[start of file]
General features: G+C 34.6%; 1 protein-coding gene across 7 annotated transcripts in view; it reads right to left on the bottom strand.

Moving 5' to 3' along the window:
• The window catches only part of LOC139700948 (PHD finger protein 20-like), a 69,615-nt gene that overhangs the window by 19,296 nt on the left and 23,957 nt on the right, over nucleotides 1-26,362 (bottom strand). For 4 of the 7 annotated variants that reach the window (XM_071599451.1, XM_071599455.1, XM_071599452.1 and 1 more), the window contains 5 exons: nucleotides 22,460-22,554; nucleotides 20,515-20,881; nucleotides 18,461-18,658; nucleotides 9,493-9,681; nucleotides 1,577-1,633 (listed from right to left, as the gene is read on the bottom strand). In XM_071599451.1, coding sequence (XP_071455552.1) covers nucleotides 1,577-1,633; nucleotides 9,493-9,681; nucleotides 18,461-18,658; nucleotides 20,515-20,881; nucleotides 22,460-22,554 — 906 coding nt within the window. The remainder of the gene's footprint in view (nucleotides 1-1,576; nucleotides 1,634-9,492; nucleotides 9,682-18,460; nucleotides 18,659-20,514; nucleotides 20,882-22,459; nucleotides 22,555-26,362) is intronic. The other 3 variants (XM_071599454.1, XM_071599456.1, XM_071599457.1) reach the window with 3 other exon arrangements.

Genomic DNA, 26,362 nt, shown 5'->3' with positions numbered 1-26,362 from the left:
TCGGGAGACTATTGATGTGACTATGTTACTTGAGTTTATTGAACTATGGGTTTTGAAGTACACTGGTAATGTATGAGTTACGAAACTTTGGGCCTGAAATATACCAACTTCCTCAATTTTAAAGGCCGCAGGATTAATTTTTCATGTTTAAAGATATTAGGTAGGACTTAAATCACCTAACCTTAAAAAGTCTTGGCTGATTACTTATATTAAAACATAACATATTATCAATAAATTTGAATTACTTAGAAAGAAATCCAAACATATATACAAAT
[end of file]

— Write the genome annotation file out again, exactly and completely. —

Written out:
General features: G+C 34.6%; 1 protein-coding gene across 7 annotated transcripts in view; it reads right to left on the bottom strand.

Moving 5' to 3' along the window:
• The window catches only part of LOC139700948 (PHD finger protein 20-like), a 69,615-nt gene that overhangs the window by 19,296 nt on the left and 23,957 nt on the right, over nucleotides 1-26,362 (bottom strand). For 4 of the 7 annotated variants that reach the window (XM_071599451.1, XM_071599455.1, XM_071599452.1 and 1 more), the window contains 5 exons: nucleotides 22,460-22,554; nucleotides 20,515-20,881; nucleotides 18,461-18,658; nucleotides 9,493-9,681; nucleotides 1,577-1,633 (listed from right to left, as the gene is read on the bottom strand). In XM_071599451.1, coding sequence (XP_071455552.1) covers nucleotides 1,577-1,633; nucleotides 9,493-9,681; nucleotides 18,461-18,658; nucleotides 20,515-20,881; nucleotides 22,460-22,554 — 906 coding nt within the window. The remainder of the gene's footprint in view (nucleotides 1-1,576; nucleotides 1,634-9,492; nucleotides 9,682-18,460; nucleotides 18,659-20,514; nucleotides 20,882-22,459; nucleotides 22,555-26,362) is intronic. The other 3 variants (XM_071599454.1, XM_071599456.1, XM_071599457.1) reach the window with 3 other exon arrangements.

Genomic DNA, 26,362 nt, shown 5'->3' with positions numbered 1-26,362 from the left:
TCGGGAGACTATTGATGTGACTATGTTACTTGAGTTTATTGAACTATGGGTTTTGAAGTACACTGGTAATGTATGAGTTACGAAACTTTGGGCCTGAAATATACCAACTTCCTCAATTTTAAAGGCCGCAGGATTAATTTTTCATGTTTAAAGATATTAGGTAGGACTTAAATCACCTAACCTTAAAAAGTCTTGGCTGATTACTTATATTAAAACATAACATATTATCAATAAATTTGAATTACTTAGAAAGAAATCCAAACATATATACAAAT